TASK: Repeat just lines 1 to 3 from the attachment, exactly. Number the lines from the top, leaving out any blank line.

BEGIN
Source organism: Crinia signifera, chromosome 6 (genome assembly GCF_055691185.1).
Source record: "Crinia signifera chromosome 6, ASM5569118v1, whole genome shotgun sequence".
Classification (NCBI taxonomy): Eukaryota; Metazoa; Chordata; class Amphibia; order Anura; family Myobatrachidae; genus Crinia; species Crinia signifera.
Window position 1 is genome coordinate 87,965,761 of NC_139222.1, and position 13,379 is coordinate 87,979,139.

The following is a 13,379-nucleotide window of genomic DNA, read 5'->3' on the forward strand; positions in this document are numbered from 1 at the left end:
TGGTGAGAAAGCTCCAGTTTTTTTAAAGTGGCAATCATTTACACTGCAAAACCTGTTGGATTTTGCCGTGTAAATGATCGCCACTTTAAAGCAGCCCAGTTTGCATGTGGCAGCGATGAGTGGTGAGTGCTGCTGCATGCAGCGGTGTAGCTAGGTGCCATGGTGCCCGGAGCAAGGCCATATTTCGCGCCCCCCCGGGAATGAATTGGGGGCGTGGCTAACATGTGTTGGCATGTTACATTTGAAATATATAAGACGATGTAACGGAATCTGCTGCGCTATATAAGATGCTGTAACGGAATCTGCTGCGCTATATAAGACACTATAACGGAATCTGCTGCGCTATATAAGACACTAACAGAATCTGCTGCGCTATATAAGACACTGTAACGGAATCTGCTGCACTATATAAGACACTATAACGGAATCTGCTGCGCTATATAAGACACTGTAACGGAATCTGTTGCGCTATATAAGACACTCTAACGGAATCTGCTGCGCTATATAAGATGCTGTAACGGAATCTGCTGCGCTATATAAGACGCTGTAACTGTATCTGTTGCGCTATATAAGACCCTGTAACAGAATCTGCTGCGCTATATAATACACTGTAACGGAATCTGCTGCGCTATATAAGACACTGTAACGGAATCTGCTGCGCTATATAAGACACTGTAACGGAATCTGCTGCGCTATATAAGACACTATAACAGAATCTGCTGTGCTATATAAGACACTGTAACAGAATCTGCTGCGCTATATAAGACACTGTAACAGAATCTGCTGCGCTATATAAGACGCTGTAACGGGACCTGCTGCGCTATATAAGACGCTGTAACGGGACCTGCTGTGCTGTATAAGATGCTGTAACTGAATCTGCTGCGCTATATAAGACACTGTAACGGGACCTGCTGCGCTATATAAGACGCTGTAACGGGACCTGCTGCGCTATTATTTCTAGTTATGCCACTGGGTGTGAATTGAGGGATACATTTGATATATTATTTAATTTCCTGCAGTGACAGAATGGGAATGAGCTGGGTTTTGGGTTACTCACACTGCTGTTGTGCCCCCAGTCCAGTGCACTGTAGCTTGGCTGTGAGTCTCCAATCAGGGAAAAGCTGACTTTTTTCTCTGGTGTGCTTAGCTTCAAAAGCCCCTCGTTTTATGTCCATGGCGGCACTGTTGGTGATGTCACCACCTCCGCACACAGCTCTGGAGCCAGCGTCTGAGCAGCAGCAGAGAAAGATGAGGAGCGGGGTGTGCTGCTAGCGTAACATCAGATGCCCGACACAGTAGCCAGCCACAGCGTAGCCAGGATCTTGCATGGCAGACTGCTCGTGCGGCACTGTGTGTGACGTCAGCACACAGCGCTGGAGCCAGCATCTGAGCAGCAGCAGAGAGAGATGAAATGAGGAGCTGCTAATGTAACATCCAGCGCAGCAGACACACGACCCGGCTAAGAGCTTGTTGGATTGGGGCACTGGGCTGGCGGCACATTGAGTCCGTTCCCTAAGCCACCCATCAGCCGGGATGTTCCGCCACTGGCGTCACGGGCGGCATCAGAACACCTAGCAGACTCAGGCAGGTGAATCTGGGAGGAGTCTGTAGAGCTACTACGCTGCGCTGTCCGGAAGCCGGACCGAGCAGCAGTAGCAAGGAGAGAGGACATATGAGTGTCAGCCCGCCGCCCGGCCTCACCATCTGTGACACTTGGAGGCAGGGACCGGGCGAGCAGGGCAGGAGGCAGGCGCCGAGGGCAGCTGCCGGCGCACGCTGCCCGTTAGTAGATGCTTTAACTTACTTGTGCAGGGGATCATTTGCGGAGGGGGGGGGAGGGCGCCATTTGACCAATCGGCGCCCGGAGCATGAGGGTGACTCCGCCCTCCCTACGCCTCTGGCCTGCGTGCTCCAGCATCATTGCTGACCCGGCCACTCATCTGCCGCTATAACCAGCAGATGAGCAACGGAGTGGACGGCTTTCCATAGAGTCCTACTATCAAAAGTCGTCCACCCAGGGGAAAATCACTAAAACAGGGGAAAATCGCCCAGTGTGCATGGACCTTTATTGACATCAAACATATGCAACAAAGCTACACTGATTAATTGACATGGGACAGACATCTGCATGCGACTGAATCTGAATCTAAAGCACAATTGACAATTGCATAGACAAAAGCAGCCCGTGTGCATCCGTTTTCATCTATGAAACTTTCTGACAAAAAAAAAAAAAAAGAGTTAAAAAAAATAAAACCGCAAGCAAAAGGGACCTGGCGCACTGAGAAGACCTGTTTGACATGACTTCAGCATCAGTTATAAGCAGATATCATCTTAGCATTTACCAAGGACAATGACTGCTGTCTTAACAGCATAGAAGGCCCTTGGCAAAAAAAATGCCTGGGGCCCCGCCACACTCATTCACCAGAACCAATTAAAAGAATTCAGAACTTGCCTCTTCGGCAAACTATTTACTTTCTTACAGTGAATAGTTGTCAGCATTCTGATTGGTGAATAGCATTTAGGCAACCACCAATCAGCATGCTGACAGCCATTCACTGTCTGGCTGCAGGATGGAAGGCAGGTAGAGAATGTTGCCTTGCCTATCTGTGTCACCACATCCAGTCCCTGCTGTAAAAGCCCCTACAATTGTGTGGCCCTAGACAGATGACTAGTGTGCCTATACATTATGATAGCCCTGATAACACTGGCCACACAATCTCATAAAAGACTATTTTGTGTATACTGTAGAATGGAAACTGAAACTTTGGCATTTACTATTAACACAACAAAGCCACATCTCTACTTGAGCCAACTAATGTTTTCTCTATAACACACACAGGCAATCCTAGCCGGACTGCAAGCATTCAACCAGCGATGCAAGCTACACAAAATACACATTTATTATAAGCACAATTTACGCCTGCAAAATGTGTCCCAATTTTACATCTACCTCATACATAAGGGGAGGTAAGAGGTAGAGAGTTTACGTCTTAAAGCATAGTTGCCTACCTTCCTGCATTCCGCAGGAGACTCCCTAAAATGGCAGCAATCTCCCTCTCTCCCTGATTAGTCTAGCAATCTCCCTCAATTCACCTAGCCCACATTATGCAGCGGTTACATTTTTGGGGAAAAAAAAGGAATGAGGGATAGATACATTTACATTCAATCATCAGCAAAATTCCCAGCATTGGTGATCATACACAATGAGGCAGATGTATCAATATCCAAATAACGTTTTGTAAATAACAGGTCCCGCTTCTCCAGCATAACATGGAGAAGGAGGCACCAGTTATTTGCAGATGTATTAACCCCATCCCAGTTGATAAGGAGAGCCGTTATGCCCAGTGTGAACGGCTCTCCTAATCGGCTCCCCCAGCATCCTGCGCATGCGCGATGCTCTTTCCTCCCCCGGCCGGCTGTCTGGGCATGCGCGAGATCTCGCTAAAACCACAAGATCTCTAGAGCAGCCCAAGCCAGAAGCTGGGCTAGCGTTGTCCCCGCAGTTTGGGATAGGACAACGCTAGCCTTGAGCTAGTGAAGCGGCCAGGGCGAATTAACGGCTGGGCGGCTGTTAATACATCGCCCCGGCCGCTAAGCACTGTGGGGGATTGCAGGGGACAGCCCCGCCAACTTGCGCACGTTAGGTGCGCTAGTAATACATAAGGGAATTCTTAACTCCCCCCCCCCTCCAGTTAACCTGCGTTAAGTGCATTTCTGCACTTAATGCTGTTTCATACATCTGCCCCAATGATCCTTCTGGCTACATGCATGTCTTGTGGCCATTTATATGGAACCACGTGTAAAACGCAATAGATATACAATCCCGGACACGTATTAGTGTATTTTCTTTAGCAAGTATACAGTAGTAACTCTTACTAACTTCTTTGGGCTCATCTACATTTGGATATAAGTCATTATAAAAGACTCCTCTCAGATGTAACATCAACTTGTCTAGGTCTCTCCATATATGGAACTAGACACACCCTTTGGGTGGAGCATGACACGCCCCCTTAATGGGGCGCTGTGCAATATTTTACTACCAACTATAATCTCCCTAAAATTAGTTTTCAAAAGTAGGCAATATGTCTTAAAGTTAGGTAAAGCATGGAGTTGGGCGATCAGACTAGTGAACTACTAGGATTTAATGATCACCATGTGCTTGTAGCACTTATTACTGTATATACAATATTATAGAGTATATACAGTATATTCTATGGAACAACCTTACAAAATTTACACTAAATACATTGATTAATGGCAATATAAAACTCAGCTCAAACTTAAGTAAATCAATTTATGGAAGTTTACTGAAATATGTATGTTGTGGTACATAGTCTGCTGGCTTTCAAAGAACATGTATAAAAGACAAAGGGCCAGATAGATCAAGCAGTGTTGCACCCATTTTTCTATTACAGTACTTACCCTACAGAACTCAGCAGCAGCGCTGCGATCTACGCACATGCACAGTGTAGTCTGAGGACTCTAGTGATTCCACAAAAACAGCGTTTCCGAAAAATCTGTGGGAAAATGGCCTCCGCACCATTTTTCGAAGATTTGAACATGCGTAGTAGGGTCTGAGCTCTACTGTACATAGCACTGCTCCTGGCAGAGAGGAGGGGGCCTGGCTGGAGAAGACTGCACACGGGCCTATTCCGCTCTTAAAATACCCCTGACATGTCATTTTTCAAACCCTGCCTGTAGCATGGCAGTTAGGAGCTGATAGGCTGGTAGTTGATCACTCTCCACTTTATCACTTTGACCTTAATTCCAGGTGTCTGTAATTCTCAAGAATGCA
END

Source organism: Crinia signifera, chromosome 6 (genome assembly GCF_055691185.1).
Source record: "Crinia signifera chromosome 6, ASM5569118v1, whole genome shotgun sequence".
Classification (NCBI taxonomy): Eukaryota; Metazoa; Chordata; class Amphibia; order Anura; family Myobatrachidae; genus Crinia; species Crinia signifera.